Gas-saving devices mostly a scam

The real scoop

Still, innovative breakthroughs happen every day in every field. Who says the gadget on the Internet isn't that phenomenon?

"These vendors will probably tell you there is some sort of conspiracy among the automotive manufacturers, but nothing could be further from the truth," Cox says. "They (manufacturers) do huge amounts of testing and put a lot of resources into research. It's not something they take lightly."

Consider the 1981 air-bleed device that the EPA discovered really did affect fuel economy positively. It shut the air-conditioner off during short periods of acceleration because the engine was already working hard. Today, new cars don't need the product, because Ford, General Motors and the gang incorporated that winning technology into their designs.

But the chances of lightning striking twice like that, particularly with piston engines, don't impress Duleep.

"It's a very small chance, largely because the piston engine has been around for more than 100 years. During this time, every particular angle has been explored, and the chance of somebody overlooking something fairly obvious is pretty small," he says.

For the auto-mechanically minded, it's common knowledge that inefficiencies in the engine and transmission account for much of a car's energy loss, and those are the areas where Duleep searches for improved fuel economy.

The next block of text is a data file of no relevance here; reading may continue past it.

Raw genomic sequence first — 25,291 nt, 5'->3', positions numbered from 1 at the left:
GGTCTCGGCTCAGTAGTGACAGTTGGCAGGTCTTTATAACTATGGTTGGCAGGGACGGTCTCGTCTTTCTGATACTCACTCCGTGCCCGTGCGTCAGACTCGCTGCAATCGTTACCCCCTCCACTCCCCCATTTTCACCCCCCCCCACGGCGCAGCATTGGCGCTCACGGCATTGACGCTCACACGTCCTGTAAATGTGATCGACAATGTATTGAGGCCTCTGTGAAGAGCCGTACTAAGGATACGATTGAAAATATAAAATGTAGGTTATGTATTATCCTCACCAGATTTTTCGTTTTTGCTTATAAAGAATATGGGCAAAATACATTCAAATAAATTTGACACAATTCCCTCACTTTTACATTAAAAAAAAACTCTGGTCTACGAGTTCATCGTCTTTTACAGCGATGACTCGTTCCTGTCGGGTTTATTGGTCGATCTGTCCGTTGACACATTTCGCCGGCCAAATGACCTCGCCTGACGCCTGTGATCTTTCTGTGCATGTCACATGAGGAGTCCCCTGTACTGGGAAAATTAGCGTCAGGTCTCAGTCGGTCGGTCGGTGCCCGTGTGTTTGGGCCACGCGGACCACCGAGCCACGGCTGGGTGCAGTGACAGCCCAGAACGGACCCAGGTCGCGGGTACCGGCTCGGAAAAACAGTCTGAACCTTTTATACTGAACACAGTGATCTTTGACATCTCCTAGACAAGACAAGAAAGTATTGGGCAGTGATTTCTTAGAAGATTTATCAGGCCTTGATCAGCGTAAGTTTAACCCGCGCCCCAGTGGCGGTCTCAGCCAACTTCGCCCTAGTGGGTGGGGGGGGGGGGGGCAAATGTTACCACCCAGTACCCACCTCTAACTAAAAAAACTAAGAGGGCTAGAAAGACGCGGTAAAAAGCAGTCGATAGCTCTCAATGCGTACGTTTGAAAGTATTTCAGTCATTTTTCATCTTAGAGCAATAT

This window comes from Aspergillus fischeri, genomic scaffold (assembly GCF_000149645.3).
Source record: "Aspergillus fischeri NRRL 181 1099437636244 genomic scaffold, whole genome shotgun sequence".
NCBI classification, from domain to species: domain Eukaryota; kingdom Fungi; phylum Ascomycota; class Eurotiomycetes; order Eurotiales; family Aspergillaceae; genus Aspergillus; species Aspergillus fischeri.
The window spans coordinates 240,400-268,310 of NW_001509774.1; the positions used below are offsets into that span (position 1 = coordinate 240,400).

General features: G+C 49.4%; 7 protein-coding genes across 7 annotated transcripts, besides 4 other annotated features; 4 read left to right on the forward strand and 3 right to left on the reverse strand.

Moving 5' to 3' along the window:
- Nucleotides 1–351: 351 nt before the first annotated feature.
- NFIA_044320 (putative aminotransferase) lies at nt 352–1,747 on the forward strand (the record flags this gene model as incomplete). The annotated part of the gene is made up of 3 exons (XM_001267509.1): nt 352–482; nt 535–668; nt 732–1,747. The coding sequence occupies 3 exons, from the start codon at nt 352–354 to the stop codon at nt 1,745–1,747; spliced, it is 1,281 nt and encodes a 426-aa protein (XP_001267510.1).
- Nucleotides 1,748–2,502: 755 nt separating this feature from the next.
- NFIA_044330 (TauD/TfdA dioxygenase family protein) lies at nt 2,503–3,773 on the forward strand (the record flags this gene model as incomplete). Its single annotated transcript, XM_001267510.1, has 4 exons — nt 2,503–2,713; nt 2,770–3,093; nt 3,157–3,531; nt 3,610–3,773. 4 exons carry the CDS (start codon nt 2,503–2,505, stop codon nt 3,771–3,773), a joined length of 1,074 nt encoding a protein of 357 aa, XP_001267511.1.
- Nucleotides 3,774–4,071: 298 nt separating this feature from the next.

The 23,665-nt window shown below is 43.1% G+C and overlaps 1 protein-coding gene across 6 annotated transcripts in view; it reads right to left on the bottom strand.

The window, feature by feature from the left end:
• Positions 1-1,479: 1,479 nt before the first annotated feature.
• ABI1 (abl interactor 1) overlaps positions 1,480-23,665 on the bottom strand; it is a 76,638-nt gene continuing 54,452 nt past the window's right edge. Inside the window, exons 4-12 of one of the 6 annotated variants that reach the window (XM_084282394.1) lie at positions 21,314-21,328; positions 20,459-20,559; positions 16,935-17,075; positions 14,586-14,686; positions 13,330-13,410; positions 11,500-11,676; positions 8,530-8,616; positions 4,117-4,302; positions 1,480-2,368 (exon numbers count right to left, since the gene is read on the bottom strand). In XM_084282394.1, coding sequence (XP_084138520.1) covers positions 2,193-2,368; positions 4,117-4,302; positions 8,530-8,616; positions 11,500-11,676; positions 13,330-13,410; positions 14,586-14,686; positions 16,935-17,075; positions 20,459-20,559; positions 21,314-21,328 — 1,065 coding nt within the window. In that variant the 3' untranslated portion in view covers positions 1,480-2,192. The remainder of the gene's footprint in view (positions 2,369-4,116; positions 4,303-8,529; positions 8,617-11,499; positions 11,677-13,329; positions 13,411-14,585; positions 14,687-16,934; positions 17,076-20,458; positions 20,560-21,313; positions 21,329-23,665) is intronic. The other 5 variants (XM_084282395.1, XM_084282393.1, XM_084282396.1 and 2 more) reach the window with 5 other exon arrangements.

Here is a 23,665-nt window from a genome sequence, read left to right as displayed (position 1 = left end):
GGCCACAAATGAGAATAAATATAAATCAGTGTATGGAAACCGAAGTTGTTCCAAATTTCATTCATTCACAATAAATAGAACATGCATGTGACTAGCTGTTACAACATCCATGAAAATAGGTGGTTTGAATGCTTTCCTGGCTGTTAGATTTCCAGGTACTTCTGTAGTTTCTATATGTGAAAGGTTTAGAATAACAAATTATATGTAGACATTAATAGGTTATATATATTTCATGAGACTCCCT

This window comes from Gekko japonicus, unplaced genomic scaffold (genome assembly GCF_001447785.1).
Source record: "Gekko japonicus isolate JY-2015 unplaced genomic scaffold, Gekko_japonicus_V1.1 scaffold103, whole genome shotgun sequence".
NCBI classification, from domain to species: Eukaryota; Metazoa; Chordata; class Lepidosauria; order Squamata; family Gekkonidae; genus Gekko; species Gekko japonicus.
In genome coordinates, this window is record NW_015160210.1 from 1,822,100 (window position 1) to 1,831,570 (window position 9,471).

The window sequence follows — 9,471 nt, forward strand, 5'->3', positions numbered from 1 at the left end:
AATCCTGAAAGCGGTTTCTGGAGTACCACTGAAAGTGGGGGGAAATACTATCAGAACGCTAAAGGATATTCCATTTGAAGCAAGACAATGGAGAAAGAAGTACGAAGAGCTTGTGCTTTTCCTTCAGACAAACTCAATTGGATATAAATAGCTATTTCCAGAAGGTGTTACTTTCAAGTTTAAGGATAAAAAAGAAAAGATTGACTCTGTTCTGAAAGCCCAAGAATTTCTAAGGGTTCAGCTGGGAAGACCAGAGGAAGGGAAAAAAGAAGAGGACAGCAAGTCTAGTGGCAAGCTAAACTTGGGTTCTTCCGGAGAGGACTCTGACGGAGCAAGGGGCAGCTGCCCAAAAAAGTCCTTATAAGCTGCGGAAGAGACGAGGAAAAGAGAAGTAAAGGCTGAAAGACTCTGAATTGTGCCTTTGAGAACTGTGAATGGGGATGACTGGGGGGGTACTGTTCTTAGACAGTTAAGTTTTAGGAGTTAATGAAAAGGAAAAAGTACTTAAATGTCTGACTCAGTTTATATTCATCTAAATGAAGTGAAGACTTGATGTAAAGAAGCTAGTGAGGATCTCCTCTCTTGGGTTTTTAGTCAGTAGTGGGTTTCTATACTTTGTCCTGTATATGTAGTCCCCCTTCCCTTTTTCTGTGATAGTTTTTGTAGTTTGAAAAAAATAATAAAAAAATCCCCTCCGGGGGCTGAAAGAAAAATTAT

He likes GM's Active Fuel Management engine that uses eight cylinders when you need peak power on an interstate entrance ramp, for example, but cuts down to four cylinders during normal driving conditions. (DaimlerChrysler calls its version the Multiple Displacement System.)

"Those are the kinds of things that help you reduce the 20 percent to 37 percent gap between maximum efficiency and the typical efficiency in a car's energy use," Duleep says.


Cox, too, points to gas-guzzling problems in his booklet: If carbon buildup or running a few degrees too warm causes the engine to knock, the powertrain control module is programmed to retard the ignition timing to correct the problem. However, this retarded timing reduces the engine's power and, thus, burns more fuel. Conditions like combustion chambers that are too hot, worn piston rings, valves and gaskets or inadequate electrical power from the battery can also suck up to 8 miles per gallon off your bottom line.

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Allie Johnson

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